“It’s a picture that I wish would not exist, but now that it does, I want everyone to see it.” These are the words with which Justin Hofman, American photographer, starts one of the post on Facebook that probably has attracted more attention because it shows the photograph of a seahorse that clings to a cotton coin. This says how water pollution is increasing around the world in major sea’s.
As Hofman himself explains in his social network, the photograph was taken in the Indonesian archipelago while a stream of garbage surrounded the seahorse. “What began as an opportunity to photograph a cute seahorse turned into frustration and sadness when the tide brought with it pieces of trash and sewage,” says the photographer. He says Water Pollution in Sea’s Around the World is Expected to Increase 2X Times by the coming years.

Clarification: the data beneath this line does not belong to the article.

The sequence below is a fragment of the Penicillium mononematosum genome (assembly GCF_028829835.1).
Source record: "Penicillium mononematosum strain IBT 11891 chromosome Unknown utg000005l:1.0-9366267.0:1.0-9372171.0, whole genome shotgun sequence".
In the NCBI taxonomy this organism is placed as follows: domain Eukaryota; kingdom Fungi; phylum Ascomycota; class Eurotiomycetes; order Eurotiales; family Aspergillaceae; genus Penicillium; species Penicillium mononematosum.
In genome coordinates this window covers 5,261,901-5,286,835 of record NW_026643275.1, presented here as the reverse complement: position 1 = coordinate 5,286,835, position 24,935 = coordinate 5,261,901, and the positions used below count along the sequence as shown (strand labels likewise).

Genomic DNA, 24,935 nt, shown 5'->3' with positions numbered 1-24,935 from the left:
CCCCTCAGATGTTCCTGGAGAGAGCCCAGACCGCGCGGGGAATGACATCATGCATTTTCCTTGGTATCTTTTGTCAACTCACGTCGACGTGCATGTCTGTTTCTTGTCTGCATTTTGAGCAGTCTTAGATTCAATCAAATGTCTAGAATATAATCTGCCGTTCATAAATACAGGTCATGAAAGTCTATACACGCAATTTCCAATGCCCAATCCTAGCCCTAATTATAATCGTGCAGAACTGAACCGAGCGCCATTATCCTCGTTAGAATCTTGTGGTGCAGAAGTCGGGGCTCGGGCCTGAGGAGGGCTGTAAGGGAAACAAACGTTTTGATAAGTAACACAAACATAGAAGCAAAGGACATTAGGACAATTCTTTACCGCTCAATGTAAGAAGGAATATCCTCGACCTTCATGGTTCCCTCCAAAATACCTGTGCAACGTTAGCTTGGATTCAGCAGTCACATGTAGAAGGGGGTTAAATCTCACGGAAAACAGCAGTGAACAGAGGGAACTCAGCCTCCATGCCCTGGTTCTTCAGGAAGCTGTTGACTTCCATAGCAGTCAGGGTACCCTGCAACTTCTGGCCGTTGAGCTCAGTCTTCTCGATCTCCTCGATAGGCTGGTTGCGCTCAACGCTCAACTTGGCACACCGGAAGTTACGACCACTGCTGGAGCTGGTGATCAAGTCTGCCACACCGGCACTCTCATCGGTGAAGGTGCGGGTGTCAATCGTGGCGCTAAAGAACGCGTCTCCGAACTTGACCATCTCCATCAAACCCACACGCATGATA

It has been such an impact of the image that only on Instagram, where he also shared it, already has many pictures and several media around the world have referred to it. Moreover, the photograph will be competing to win the Wildlife Photographer of the Year prize promoted by the Natural History Museum of London.
The pollution of the sea by plastic, without a doubt, is one of the biggest problems facing the Earth. The images of turtles suffocated by eating plastic or birds entangled in the plastic of the “six pack” of beer have also gone around the world. According to a study published by the University of Georgia (United States), only 8,000 tons of plastic were released into the sea in 2010, and it is feared that the accumulated amount by 2025 may reach 155 million tons by the year 2030 it may increase 2X times.
Also, earlier this month, a team of researchers from Algalita, an organization dedicated to studying plastic pollution in the seas, discovered a new “plastic island” near the coasts of Chile and Peru. It is a waste patch that drifts and joins the five more that Captain Charles Moore, director of the organization, has been identifying since 1997. This new “island”, they estimate, could have the size of Colombia.
The truth, as the same Hofman says in his post, is that the image of this seahorse serves to ask us many things. “What kind of future are we creating? How can we carry out actions that change our planet? “Concludes Hofman in the post.